Leave it to Frank Shamrock to publicly say what many may be thinking about the Ultimate Fighting Championship (UFC).
The outspoke former UFC light heavyweight champion, who has a well-documented spat with UFC brass dating back many years, recently sized up the promotion’s sale and how the new owners have been doing during what can only now be described as a horrific start to 2017 in an interview with Submission Radio (via MMA Mania), and things weren’t so optimistic.
According to Shamrock, the UFC finally needs to treat their fighters better after WME’s massive $4.2 billion purchase of the UFC last summer shed a ton of exposure on what the company was worth – and how that compared to what fighters make:
“You gotta change the way they treat these athletes. We gotta change the value that is given. Make it more fair. I think the way the old regime was set up, most of that money flowed to the top and all the executives got paid big, but these guys that really sacrificed, they didn’t get much and now they’re starting to speak about it.”
Shamrock went on to detail his opinion that previous owners Lorenzo and Frank Fertitta got out of the sport at just the right time, as a whole host of various regulatory statutes could potentially change the way the promotion does business. He believes the UFC brand is at the end of their lifecycle unless they make some all-out changes to the oppressive way they treat their athletes:
“Hundred percent. You know, the discord is coming, the regulation is coming, the government oversight is coming,” he said. “So yeah, that’s the time to get out. The brand’s had a great run, it’s built up. The girl’s beautiful globally, no one knows what it’s really like. Perfect time to get out. I mean, I applaud their business. They’re great business men. I knew they would be super successful with it, but at the same time, I want to be respected at work, I want to be cared for, I want my values to be acknowledged.”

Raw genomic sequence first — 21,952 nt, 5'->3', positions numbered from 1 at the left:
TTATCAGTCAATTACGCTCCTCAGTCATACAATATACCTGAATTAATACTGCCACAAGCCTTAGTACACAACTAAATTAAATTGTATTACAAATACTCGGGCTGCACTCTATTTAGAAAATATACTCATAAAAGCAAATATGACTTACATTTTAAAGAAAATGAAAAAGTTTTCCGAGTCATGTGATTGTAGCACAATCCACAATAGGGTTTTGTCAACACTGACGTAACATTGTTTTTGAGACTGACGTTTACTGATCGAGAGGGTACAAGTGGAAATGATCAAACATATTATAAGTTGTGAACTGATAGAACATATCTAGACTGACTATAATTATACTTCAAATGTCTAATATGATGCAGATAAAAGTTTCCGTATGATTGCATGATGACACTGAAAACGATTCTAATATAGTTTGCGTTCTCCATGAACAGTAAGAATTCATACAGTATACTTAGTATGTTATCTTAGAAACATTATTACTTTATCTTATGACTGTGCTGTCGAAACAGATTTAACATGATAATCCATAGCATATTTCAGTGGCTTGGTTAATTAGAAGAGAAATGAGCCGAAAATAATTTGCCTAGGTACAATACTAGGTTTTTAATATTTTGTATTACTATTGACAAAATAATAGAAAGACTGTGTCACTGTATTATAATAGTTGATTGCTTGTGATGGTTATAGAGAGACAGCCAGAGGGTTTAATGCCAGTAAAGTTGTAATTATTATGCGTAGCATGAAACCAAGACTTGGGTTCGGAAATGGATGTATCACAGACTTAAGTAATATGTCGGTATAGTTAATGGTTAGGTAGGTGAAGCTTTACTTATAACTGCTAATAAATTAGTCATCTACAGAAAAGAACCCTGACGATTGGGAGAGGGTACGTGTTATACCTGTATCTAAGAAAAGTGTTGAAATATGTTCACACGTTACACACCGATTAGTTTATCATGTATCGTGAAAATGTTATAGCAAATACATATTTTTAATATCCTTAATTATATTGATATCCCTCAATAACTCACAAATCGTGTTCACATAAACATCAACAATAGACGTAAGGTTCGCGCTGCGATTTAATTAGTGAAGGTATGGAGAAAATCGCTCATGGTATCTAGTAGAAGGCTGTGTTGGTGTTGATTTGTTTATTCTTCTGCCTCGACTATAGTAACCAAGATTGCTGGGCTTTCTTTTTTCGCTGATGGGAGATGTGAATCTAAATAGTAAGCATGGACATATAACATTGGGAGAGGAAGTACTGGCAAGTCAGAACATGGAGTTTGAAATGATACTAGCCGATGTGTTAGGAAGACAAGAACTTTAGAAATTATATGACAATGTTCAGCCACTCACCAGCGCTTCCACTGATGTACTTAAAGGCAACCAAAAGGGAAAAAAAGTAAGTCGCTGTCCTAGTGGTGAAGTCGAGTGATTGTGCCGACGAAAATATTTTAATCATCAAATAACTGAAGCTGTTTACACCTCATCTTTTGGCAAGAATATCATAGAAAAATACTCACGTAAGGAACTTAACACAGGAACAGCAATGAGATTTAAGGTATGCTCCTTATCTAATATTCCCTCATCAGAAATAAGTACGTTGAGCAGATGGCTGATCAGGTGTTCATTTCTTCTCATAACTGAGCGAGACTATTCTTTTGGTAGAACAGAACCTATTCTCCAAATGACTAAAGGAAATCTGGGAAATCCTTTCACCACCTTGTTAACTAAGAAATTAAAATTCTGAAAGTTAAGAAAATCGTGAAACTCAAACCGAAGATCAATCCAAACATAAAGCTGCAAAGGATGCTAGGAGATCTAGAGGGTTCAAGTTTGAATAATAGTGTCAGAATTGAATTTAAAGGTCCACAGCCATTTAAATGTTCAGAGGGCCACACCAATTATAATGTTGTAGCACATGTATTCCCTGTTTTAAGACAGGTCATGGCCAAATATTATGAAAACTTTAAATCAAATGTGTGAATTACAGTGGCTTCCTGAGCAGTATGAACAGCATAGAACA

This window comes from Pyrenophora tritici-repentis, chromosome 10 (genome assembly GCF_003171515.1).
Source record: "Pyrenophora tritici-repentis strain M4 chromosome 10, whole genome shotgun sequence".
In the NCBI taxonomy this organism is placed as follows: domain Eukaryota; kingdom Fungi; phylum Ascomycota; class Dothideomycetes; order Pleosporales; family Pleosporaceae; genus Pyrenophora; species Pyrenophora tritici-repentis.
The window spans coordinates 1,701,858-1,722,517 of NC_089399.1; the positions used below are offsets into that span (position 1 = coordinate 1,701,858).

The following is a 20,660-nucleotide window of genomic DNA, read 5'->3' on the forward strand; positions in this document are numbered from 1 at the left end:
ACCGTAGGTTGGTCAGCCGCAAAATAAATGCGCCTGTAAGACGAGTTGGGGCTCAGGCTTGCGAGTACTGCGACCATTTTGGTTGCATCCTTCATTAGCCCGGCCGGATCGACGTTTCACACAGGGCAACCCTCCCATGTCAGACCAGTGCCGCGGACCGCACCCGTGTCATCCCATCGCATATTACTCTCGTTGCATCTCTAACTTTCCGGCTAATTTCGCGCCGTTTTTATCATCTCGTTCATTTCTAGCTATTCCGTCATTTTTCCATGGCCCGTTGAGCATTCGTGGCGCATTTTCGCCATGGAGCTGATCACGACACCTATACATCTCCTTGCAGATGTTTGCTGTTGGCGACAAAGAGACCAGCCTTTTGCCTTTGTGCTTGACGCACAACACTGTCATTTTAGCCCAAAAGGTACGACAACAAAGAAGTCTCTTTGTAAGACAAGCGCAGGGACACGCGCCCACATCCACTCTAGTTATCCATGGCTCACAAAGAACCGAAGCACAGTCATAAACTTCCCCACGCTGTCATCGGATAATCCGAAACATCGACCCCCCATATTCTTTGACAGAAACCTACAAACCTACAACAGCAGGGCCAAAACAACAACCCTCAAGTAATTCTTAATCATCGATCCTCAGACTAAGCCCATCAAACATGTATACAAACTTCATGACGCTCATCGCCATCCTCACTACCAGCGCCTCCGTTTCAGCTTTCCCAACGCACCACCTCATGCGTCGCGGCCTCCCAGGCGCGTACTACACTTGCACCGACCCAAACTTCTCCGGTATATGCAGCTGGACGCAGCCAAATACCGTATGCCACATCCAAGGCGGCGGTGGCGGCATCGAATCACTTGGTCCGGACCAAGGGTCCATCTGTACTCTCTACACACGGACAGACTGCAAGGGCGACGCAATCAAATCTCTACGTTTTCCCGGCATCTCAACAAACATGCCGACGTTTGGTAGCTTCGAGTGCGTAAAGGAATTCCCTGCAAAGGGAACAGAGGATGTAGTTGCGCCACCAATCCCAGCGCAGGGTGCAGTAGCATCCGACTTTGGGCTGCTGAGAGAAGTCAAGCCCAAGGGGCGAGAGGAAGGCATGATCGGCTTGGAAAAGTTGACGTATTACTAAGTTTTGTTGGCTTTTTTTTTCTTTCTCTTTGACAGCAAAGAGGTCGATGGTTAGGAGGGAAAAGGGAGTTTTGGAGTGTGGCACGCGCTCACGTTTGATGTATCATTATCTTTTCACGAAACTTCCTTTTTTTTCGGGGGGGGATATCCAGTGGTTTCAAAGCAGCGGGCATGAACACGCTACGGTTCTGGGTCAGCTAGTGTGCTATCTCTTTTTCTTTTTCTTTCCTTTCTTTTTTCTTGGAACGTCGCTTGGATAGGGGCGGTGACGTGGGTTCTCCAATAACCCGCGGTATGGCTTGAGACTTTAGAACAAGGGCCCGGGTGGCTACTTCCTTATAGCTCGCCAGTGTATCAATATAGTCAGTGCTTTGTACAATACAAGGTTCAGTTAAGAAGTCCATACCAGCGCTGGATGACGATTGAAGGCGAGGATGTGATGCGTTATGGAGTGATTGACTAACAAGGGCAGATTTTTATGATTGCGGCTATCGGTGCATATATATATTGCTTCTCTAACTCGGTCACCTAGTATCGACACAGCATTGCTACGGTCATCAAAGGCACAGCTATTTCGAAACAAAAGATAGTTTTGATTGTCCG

“I mean, from a business perspective if I was looking at the lifecycle of a brand, we’re winding this brand down unless drastic changes happen. And only because they had a very oppressive, very results-oriented culture that wasn’t concerned about fighters and their rights and the chi and everything else, and now that community has pushed back. So they’re not performing, they’re not sacrificing, you know, they want to be paid first. And that’s great, but you need a very active and vibrant and risk-taking culture to keep this type of growth going, and I think that part is stagnant.”
The MMA legend then offered his stance that the UFC needs to go back to fostering the spirit of martial arts by creating a clear path to a UFC title, something that is tough to achieve in today’s uncertain MMA landscape:
“We need to find a way to reactivate how that martial spirit and that Rocky-esque dream, and it seems like it’s convoluted or smoke and mirrors now. There’s no real path, you know, to go from my martial arts school to my UFC championship, and I think that’s where they’ve lost the way.”